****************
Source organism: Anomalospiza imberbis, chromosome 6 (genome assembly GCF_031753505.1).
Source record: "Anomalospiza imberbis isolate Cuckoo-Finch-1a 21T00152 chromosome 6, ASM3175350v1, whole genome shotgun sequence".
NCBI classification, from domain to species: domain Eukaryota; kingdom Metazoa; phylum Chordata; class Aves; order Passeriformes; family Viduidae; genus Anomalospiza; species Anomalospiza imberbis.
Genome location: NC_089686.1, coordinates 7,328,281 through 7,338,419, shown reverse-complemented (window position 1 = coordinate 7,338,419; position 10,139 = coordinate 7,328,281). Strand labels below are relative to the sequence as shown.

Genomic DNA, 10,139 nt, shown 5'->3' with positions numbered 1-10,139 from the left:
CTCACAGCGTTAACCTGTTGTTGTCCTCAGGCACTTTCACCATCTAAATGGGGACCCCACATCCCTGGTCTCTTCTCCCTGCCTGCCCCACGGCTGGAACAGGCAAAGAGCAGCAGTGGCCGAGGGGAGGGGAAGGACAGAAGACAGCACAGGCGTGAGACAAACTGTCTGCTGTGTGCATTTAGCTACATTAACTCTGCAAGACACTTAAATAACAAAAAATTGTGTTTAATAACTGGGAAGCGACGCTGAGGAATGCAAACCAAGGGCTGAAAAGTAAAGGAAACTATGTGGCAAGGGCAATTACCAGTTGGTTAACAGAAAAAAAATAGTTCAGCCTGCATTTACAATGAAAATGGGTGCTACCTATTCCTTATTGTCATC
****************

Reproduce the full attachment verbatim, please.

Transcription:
Source organism: Anomalospiza imberbis, chromosome 6 (genome assembly GCF_031753505.1).
Source record: "Anomalospiza imberbis isolate Cuckoo-Finch-1a 21T00152 chromosome 6, ASM3175350v1, whole genome shotgun sequence".
NCBI classification, from domain to species: domain Eukaryota; kingdom Metazoa; phylum Chordata; class Aves; order Passeriformes; family Viduidae; genus Anomalospiza; species Anomalospiza imberbis.
Genome location: NC_089686.1, coordinates 7,328,281 through 7,338,419, shown reverse-complemented (window position 1 = coordinate 7,338,419; position 10,139 = coordinate 7,328,281). Strand labels below are relative to the sequence as shown.

Genomic DNA, 10,139 nt, shown 5'->3' with positions numbered 1-10,139 from the left:
CTCACAGCGTTAACCTGTTGTTGTCCTCAGGCACTTTCACCATCTAAATGGGGACCCCACATCCCTGGTCTCTTCTCCCTGCCTGCCCCACGGCTGGAACAGGCAAAGAGCAGCAGTGGCCGAGGGGAGGGGAAGGACAGAAGACAGCACAGGCGTGAGACAAACTGTCTGCTGTGTGCATTTAGCTACATTAACTCTGCAAGACACTTAAATAACAAAAAATTGTGTTTAATAACTGGGAAGCGACGCTGAGGAATGCAAACCAAGGGCTGAAAAGTAAAGGAAACTATGTGGCAAGGGCAATTACCAGTTGGTTAACAGAAAAAAAATAGTTCAGCCTGCATTTACAATGAAAATGGGTGCTACCTATTCCTTATTGTCATC